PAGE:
Schools, however, have been an area of success. The PISA rankings – a global ranking used as an international benchmark for 15-year-olds’ attainment – show the UK has risen from 27th for maths in 2009 to 11th in 2023. We have risen the rankings to 13th for both science and reading. Education secretary Gillian Keegan claimed this showed England is “now firmly cemented as one of the top performing countries for education in the western world”.

Yet austerity and cuts to local authority funding are coming to bear. Teachers and education workers have warned of a crisis in special needs funding.

Communities – and the services they have access to – have changed. Nearly 800 libraries have closed. Between 2010 and 2019 more than half of magistrates courts closed. Real terms spending on prisons has decreased by 5.3% from 2010 to 2023.

Under the Conservatives, the UK has committed to reaching net zero by 2050. But in terms of delivering on that, the Climate Change Committee has reduced its confidence that the UK will meet those targets, criticising “worryingly slow” progress. The government also promised to get all the UK’s electricity from low-carbon sources by 2035. Again, however, there have been widespread warnings that this will not be achieved.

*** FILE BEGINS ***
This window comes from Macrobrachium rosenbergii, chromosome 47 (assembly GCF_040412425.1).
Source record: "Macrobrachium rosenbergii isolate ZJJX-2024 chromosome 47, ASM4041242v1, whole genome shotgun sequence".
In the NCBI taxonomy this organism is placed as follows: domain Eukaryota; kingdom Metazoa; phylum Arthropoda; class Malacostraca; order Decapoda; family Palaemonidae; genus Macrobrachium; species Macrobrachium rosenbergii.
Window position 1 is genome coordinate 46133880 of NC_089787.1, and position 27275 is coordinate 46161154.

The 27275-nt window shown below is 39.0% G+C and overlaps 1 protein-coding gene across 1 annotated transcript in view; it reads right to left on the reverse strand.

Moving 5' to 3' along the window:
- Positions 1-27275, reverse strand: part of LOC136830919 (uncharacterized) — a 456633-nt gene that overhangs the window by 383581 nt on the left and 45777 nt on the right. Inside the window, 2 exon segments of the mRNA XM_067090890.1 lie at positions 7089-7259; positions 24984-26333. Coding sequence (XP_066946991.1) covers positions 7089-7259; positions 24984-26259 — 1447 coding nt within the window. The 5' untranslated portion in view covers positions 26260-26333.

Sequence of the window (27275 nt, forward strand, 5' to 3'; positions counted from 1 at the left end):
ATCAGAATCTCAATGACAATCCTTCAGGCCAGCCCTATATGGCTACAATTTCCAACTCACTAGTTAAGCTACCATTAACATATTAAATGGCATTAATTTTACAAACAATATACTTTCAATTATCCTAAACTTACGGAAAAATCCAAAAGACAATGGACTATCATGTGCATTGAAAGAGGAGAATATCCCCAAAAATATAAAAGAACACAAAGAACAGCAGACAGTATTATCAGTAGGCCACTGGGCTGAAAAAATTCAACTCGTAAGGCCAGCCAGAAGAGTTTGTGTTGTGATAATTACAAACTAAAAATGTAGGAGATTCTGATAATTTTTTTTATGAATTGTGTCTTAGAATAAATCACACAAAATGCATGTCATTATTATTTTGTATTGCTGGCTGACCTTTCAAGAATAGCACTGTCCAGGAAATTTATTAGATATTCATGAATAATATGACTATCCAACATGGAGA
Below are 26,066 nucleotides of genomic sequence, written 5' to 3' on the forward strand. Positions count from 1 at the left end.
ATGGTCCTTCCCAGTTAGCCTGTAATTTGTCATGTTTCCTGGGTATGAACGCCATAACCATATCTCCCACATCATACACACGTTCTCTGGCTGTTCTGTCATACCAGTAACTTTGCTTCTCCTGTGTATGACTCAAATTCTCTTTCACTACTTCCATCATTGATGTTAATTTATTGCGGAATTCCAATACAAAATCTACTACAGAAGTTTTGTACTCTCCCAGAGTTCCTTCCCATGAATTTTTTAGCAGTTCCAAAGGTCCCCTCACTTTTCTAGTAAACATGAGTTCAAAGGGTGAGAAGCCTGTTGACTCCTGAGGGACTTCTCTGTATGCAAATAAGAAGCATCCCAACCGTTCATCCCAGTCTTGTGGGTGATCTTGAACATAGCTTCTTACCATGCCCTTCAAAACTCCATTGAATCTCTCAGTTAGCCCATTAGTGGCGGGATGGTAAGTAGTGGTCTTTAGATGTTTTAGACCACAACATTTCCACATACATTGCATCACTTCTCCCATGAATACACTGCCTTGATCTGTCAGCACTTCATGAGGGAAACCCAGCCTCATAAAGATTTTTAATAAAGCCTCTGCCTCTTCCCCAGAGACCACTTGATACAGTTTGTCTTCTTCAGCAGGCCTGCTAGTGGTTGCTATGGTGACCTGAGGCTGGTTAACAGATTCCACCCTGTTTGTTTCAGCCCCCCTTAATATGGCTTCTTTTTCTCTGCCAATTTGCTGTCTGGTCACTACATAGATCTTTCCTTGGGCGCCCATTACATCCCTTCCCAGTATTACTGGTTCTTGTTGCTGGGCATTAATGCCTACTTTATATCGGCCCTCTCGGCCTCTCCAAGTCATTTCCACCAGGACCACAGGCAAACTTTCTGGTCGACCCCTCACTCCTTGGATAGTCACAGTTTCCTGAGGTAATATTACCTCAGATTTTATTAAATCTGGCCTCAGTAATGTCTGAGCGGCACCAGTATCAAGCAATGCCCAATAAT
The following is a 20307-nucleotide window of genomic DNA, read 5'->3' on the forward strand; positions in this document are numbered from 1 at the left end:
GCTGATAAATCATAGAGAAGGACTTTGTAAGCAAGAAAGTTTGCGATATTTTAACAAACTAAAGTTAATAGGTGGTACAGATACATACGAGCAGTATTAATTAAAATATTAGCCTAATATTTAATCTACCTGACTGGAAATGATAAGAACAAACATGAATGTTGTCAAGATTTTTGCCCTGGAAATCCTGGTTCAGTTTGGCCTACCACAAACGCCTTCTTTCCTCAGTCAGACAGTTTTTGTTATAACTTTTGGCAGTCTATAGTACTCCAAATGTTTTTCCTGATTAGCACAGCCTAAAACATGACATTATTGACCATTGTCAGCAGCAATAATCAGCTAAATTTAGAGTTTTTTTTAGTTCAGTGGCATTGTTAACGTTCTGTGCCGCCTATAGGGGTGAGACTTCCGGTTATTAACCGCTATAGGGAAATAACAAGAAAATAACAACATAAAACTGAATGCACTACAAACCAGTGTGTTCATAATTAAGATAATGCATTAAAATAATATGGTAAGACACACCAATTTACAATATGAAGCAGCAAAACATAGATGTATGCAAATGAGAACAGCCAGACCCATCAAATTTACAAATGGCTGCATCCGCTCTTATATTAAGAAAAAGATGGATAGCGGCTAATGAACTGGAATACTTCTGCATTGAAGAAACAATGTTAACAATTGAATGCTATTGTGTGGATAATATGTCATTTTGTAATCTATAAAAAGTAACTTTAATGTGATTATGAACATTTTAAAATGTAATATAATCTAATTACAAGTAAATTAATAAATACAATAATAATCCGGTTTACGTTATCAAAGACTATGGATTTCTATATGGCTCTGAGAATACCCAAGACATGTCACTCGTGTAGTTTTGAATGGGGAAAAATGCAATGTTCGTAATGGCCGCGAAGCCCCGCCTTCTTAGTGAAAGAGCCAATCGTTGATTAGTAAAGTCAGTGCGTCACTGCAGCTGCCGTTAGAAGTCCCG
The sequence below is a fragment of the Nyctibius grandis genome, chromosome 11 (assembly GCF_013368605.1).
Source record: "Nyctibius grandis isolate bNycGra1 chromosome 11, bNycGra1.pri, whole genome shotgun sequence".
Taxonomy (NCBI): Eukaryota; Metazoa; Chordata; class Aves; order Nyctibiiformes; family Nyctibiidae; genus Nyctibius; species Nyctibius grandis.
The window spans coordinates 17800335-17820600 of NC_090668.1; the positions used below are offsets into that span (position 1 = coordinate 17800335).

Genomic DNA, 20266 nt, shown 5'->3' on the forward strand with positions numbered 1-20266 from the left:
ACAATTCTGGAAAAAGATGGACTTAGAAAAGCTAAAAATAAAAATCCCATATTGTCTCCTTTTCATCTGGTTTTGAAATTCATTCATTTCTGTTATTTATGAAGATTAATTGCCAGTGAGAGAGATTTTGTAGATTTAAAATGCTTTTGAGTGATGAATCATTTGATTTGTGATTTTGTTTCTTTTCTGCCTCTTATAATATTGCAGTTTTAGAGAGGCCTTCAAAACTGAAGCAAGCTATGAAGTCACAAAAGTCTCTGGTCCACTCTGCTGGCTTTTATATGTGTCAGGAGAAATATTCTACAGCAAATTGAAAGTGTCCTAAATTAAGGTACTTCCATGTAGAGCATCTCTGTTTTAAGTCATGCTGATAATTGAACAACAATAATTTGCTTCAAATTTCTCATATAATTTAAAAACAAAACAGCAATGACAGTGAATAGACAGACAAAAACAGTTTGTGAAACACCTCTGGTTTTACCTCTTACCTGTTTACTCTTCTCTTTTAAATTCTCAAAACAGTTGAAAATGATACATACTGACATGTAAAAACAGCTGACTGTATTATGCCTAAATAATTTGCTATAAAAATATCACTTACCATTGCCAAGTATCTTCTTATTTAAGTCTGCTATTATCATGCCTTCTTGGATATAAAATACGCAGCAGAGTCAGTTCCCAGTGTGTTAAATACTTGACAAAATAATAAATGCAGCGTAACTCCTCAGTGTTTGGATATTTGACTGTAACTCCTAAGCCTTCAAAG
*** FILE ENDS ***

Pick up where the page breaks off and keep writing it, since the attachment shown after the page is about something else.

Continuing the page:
Energy security rose up the agenda after Putin’s invasion of Ukraine sent energy prices soaring, prompting an expansion of oil and gas exploration in the UK.

What have been the Conservatives’ biggest achievements?

There has been progress amid the wider economic stagnation. What do the public give the Tories credit for? The Covid vaccine rollout, equal marriage, managing the Covid pandemic before the vaccine, increasing employment, and getting a good Brexit deal, according to polling by FindOutNow.

The UK was the first country in the world to approve a Covid vaccine for use, just eight months after the Vaccine Taskforce was established.

The first same-sex marriages took place in England, Wales, and Scotland in 2014, and in Northern Ireland in 2020.

Yet Brexit has not been an unqualified hit for the Conservatives. Polling in February showed 72% of Brits think it hasn’t been a success.

What has been the biggest change?